At Adobe’s annual Sum­mit event in Salt Lake City, I hosted an inter­est­ing ses­sion titled “Play­ing to Win — Ensur­ing Your Orga­ni­za­tion Sup­ports Ana­lyt­ics Suc­cess”, which essen­tially focused on the crit­i­cal topic of web gov­er­nance. Dur­ing this ses­sion, I intro­duced a new gov­er­nance frame­work and matu­rity model, which you’ll be hear­ing more about in the com­ing months. I also had the great oppor­tu­nity to present with Andrew Carr from Ora­cle, who shared some valu­able insights into some of the chal­lenges his orga­ni­za­tion faced with its web ana­lyt­ics pro­gram and how his team was able to over­come var­i­ous issues.

If that was all that hap­pened in this ses­sion, I would have been sat­is­fied with what we were able to share and accom­plish. How­ever, another key com­po­nent of this web governance-focused ses­sion was the round­table dis­cus­sions that hap­pened after our pre­sen­ta­tions between Sum­mit atten­dees. In groups of 4–8 peo­ple, vol­un­teer mod­er­a­tors led dis­cus­sions around var­i­ous web gov­er­nance top­ics, includ­ing lead­er­ship, strat­egy, peo­ple, process, and product/technology. Just like last year when we facil­i­tated a sim­i­lar round­table dis­cus­sion for­mat, sev­eral par­tic­i­pants approached me after­wards express­ing their appre­ci­a­tion for such an insight­ful and use­ful session.

Now before you start curs­ing that you weren’t able to par­tic­i­pate in this valu­able Sum­mit ses­sion, I’d like to share some of what these dif­fer­ent groups dis­cussed like I did last year. Ten dif­fer­ent mod­er­a­tors pro­vided me with their groups’ key take­aways. I’ve taken on the role of editor-in-chief and have sum­ma­rized their key dis­cus­sion points as follows:

“Win­ning“

  • If you want to take your web ana­lyt­ics to the next level, sev­eral groups men­tioned that you need to demon­strate value (wins, results, etc.) to the organization.
    • If you’re dri­ving value for your com­pany, you will need to move beyond just focus­ing on reporting.
    • A few groups rec­om­mended out­sourc­ing all reg­u­lar report­ing or automat­ing reports to free up ana­lysts’ time for more mean­ing­ful projects.
    • Look to part­ner with a will­ing inter­nal group on a project that could help drive some momen­tum internally.
  • Mul­ti­ple groups men­tioned how dif­fi­cult it can be to work with mul­ti­ple busi­ness units. In order to be suc­cess­ful, you need to man­age your stake­holder groups effectively.
    • Be proac­tive and don’t wait for their requests to come to your team.
    • Sched­ule a reg­u­lar meet­ing with them to align pri­or­i­ties and review progress.
    • Assign dif­fer­ent team mem­bers to man­age dif­fer­ent stake­holder groups.
    • Ensure you have solid, well-documented busi­ness processes in place.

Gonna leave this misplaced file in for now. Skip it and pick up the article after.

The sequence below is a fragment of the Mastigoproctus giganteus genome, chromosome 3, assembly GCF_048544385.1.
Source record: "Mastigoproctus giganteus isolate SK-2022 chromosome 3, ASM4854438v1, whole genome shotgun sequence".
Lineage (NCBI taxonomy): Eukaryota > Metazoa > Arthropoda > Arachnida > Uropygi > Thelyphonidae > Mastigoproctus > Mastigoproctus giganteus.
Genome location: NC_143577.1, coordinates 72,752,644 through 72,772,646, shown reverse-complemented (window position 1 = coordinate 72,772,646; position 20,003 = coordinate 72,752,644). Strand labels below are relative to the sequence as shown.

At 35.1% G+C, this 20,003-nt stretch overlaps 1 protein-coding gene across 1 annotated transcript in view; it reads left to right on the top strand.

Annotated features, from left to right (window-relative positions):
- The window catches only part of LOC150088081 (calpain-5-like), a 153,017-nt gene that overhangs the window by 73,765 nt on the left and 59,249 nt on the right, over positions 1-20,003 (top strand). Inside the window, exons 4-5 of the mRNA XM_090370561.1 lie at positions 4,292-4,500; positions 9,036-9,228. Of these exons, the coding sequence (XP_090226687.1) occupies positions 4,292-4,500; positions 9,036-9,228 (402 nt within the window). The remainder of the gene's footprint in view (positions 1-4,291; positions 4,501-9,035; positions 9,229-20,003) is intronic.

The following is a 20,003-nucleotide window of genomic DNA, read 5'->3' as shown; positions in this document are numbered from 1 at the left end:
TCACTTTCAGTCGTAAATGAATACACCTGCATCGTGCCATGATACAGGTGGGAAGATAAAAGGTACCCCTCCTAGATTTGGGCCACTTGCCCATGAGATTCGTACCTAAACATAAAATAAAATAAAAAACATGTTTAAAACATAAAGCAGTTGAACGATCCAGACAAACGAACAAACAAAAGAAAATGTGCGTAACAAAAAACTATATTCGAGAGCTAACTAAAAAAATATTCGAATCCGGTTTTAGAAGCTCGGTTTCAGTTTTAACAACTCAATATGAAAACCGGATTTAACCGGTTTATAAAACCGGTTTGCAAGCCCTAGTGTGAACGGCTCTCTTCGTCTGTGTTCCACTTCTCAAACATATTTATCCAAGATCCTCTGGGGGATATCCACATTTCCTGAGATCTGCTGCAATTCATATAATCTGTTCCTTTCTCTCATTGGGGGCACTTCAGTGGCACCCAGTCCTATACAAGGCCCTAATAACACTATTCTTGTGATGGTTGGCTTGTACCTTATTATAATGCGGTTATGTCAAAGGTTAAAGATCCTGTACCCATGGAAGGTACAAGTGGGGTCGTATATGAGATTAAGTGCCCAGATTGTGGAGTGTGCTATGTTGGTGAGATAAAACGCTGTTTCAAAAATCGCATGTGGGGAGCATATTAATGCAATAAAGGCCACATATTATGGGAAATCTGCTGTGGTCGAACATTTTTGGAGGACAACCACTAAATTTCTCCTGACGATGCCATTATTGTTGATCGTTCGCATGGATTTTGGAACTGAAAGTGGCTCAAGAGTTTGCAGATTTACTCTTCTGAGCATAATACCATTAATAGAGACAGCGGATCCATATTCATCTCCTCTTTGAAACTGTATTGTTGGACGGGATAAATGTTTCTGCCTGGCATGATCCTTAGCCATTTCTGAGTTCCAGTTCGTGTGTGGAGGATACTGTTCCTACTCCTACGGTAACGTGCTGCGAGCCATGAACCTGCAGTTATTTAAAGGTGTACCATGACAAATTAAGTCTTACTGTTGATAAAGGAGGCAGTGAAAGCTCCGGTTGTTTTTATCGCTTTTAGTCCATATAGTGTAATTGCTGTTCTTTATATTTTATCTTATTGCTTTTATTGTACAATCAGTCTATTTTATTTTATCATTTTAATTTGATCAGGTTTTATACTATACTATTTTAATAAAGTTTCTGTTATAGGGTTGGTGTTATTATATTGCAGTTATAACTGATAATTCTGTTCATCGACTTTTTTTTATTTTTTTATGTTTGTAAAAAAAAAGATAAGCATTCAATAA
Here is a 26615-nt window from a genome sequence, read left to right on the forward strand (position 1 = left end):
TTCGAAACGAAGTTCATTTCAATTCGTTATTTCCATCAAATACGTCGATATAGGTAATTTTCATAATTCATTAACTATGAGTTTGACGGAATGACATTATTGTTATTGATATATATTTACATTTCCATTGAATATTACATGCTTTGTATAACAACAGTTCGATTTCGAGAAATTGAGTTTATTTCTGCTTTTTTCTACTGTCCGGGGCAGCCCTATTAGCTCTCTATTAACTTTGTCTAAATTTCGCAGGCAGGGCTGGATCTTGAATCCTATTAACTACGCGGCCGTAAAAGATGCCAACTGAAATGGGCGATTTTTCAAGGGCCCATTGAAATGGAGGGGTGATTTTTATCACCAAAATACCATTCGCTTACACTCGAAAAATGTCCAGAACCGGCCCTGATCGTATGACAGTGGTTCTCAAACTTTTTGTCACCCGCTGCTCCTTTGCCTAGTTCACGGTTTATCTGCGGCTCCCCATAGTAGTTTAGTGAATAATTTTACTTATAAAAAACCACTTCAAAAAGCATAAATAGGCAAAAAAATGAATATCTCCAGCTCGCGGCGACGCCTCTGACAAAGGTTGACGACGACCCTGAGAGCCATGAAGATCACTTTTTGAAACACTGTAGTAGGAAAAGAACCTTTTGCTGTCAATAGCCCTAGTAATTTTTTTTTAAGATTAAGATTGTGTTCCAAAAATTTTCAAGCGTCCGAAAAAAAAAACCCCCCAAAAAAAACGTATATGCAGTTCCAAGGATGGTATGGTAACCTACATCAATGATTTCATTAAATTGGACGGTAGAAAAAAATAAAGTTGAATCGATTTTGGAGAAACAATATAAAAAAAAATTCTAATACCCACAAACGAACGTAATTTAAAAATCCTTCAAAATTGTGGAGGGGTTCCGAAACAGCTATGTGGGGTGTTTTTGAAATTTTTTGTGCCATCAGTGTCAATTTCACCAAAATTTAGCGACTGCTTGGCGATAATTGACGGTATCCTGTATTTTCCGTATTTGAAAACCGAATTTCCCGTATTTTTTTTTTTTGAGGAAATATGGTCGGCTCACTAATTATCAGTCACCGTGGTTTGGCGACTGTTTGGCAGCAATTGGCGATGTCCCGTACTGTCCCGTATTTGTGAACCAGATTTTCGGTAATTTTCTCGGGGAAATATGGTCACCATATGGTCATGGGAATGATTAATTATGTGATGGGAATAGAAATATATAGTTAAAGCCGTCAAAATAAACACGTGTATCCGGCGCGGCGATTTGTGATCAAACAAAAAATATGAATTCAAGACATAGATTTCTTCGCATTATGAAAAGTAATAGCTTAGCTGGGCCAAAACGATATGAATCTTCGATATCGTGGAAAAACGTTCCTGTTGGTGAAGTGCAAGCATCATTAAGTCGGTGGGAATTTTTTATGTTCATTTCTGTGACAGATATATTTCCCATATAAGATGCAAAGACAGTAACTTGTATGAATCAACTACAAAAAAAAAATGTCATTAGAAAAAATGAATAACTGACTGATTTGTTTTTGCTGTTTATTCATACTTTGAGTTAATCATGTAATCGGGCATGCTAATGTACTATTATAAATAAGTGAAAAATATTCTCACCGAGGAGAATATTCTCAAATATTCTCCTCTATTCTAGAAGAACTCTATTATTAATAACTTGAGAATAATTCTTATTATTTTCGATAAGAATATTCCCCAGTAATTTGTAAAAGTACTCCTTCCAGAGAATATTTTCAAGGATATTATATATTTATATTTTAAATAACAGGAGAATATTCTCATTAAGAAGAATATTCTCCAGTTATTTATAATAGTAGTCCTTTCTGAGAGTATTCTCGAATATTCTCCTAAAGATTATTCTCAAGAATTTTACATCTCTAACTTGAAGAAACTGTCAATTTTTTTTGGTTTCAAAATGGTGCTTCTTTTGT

• Add project man­age­ment staff (PMO) to your program.

Strat­egy

  • A cou­ple of state­ments stood out: “In gen­eral, peo­ple do not know what the goals are” and “Hard to get [the strat­egy] because no one agrees on what the website’s focus should be.
  • Mul­ti­ple groups rec­og­nized the impor­tance of clar­i­fy­ing the organization’s goals as it directly impacts the qual­ity and rel­e­vance of the data pro­vided by the implementation.
    • One group men­tioned that the lack of strat­egy on the ini­tial imple­men­ta­tion has con­tin­ued to plague and impede their progress.

Lead­er­ship

  • Many peo­ple expressed frus­tra­tion in not hav­ing a “true” exec­u­tive spon­sor or cham­pion.
    • You need some­one who has author­ity and influ­ence within the orga­ni­za­tion but is also both involved and com­mit­ted to help­ing the com­pany become more data-driven.
  • A lack of top-down account­abil­ity was also men­tioned as a key stum­bling block.

Struc­ture

  • Sev­eral groups debated age old ques­tion of where the ana­lyt­ics team should sit.
  • Most peo­ple felt IT was the least favor­able option.
    • Aside from the own­er­ship of the ana­lyt­ics team, IT’s involve­ment was referred to as a bar­rier and peo­ple cited col­lab­o­ra­tion issues in work­ing with IT.
  • Some peo­ple felt that hav­ing the ana­lyt­ics team within the mar­ket­ing group was ideal because com­mu­ni­ca­tion and coor­di­na­tion was much eas­ier between all of the stake­hold­ers when they were mostly within the same mar­ket­ing organization.
  • Other par­tic­i­pants favored an inde­pen­dent ana­lyt­ics or cus­tomer insights team, which was out­side of mar­ket­ing, IT, or any other group to pro­vide an unbi­ased view of the data.
  • Wher­ever the group sits, be care­ful about the nam­ing of the group because it can shape the per­cep­tion of its importance.

Train­ing

  • Most groups saw the impor­tance of for­mal train­ing but didn’t have the band­width to pro­vide it.